Washington State Parks is beginning a planning process for Palouse Falls, Lyons Ferry and Lewis and Clark Trail state parks. State Parks prepares land use plans through an agency-wide planning system called Classification and Management Planning or CAMP. CAMP is a multi-staged, public participation-based planning process for individual parks that culminates with adoption of park land classifications, a long-term park boundary, and a park management plan. The combination of these deliverables constitutes a land use plan. The CAMP process typically takes ten to fifteen months to complete.
Palouse Falls State Park is a 105-acre camping park with a unique geology and history. The park is located on the Palouse River in Franklin and Whitman counties and offers a dramatic view of one of the state's most beautiful waterfalls. Palouse Falls drops from a height of 198-feet with high volumes of water flow in spring and early summer.
Lyons Ferry is a 168-acre day-use park located in Franklin County at the confluence of the Palouse and Snake rivers. It once was home to early groups of the Palouse Indians. The park has more than 5,200 feet of shoreline and offers a variety of activities, including boating, fishing, hiking and swimming. Lyons Ferry was named for the ferry crossing that operated across the Snake River from the mid-1860s until the late-1960s, when it was replaced by the Lyons Ferry Bridge, also known as the Snake River Bridge.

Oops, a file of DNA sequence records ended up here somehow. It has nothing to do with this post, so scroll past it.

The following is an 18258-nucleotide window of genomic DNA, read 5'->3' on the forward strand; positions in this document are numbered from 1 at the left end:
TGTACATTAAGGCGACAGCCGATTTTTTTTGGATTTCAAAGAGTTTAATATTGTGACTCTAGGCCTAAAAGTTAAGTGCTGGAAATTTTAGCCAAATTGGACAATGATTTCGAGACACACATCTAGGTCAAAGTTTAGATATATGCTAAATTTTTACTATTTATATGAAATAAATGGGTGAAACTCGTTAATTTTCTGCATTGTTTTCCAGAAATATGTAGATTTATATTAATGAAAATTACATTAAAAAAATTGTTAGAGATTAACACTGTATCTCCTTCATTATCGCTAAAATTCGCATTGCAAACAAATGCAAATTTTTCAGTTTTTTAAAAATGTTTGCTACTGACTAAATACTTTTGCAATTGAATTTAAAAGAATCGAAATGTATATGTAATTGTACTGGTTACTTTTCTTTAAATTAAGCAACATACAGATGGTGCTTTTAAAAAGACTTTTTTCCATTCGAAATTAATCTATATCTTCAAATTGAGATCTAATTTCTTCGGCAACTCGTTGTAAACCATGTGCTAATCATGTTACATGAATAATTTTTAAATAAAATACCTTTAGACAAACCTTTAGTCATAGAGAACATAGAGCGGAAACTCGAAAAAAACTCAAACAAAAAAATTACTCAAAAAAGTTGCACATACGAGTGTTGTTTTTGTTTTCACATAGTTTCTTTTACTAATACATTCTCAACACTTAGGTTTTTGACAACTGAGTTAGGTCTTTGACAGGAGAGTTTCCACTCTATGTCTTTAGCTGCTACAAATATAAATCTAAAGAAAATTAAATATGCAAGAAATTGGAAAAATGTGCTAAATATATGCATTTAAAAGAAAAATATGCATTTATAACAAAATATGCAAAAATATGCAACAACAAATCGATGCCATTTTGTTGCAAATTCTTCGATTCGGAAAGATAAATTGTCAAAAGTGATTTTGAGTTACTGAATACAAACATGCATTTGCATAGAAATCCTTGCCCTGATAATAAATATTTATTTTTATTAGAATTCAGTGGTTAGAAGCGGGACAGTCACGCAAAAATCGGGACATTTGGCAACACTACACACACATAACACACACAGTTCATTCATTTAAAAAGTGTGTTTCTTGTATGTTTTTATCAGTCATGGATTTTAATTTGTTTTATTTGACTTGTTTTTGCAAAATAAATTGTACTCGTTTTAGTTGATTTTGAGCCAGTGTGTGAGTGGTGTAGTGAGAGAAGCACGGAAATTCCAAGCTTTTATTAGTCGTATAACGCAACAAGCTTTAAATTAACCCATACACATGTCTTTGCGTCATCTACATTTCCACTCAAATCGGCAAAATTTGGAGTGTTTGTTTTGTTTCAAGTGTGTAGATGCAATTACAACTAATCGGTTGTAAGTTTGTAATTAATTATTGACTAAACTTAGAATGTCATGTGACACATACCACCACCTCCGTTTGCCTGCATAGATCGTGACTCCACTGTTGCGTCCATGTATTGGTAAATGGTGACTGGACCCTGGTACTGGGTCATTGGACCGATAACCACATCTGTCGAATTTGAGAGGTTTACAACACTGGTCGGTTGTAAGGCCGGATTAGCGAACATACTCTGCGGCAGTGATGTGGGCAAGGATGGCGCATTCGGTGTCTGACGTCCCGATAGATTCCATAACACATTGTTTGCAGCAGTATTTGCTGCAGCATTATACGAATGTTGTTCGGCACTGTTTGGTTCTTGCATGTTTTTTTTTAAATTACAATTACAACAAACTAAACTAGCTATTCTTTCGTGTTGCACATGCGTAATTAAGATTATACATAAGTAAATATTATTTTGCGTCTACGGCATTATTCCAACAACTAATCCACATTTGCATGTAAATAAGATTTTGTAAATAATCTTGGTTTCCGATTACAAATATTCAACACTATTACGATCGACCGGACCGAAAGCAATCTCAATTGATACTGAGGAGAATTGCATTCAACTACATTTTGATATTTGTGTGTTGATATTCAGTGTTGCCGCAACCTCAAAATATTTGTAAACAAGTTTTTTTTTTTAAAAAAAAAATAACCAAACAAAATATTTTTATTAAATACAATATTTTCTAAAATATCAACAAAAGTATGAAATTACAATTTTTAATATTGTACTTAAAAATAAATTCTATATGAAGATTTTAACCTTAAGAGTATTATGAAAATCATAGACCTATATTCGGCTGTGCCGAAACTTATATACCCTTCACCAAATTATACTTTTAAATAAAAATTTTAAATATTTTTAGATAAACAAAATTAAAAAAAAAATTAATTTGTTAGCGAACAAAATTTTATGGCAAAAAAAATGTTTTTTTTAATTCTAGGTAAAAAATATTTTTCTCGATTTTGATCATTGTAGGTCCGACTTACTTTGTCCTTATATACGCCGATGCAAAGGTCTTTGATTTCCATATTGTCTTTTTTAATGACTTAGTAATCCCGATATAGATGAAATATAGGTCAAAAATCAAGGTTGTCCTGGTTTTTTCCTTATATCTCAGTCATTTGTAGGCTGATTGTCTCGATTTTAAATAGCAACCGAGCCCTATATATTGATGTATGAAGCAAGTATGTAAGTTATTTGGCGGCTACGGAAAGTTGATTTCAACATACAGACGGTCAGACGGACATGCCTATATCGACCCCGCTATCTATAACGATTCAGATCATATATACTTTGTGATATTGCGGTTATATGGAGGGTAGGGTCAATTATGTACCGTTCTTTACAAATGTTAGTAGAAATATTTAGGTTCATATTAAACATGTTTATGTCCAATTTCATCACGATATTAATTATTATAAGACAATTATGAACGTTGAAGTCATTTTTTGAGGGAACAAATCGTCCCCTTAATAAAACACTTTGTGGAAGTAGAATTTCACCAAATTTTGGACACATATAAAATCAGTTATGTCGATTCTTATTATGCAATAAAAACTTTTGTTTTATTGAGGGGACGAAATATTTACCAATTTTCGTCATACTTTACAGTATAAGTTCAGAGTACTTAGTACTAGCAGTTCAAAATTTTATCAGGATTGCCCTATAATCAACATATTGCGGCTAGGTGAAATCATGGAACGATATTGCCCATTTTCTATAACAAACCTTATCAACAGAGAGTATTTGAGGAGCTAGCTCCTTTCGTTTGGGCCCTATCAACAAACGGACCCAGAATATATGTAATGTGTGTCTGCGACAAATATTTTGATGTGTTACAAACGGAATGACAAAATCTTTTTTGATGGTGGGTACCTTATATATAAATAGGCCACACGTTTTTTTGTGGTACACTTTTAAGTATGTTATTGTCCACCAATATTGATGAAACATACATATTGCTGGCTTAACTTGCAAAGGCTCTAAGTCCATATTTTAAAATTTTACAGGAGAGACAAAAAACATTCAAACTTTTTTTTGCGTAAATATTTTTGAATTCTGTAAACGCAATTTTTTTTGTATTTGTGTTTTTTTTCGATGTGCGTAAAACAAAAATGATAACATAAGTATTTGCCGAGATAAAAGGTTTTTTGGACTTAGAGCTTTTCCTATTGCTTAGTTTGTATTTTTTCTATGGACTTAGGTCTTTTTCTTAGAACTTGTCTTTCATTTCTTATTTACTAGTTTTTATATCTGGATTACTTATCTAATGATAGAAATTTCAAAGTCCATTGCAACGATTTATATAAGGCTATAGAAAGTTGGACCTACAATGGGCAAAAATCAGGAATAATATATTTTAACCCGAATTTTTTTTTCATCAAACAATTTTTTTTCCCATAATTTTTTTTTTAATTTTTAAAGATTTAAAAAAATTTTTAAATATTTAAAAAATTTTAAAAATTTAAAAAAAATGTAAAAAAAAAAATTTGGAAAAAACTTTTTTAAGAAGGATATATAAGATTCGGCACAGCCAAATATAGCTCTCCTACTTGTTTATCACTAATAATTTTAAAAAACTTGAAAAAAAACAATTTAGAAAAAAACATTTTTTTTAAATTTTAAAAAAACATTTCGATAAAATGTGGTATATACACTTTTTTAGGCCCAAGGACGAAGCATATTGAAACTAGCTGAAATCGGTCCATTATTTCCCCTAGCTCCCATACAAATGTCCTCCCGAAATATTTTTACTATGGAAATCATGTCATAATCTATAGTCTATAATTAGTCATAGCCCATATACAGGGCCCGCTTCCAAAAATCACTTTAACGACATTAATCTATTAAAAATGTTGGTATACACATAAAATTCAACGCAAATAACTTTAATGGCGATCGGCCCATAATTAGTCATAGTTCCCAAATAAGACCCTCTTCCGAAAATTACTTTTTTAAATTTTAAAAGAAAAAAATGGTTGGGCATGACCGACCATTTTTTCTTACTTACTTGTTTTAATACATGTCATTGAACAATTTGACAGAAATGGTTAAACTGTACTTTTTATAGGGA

Lewis and Clark Trail State Park is a 37-acre camping park with 1,333-feet of freshwater shoreline on the Touchet River. It is located just outside of Dayton in Columbia County. The park is a rare treasure of old-growth forest and river in the midst of the surrounding arid grassland. Like an oasis in the middle of the desert, this lovely wooded park on the Touchet River refreshes visitors with its unusual vegetation and geology. The park is rich in history.
The purpose of this stage is to understand what is important to the park community, what to change or save in the state park. This helps get a sense of the range and type of issues that need to be considered through the planning process.
At this stage, the planning team suggests potential alternative approaches to address the various issues and concerns raised by people in stage one. No preferred alternative is established; rather this is an opportunity to understand the range of possibilities.
The best ideas from the alternative approaches developed in stage two are combined into a preliminary plan in this stage. The plan includes recommendations for use and development of land, changes to property boundaries and ways to address issues raised during the planning process. Another important document completed at this stage is the State Environmental Policy Act (SEPA) checklist that describes environmental impacts of the recommendations.
At stage four, final adjustments are made to recommendations and submitted to the seven-member Parks and Recreation Commission for approval. The public is encouraged to attend the Commission meeting and provide testimony or to provide written comment.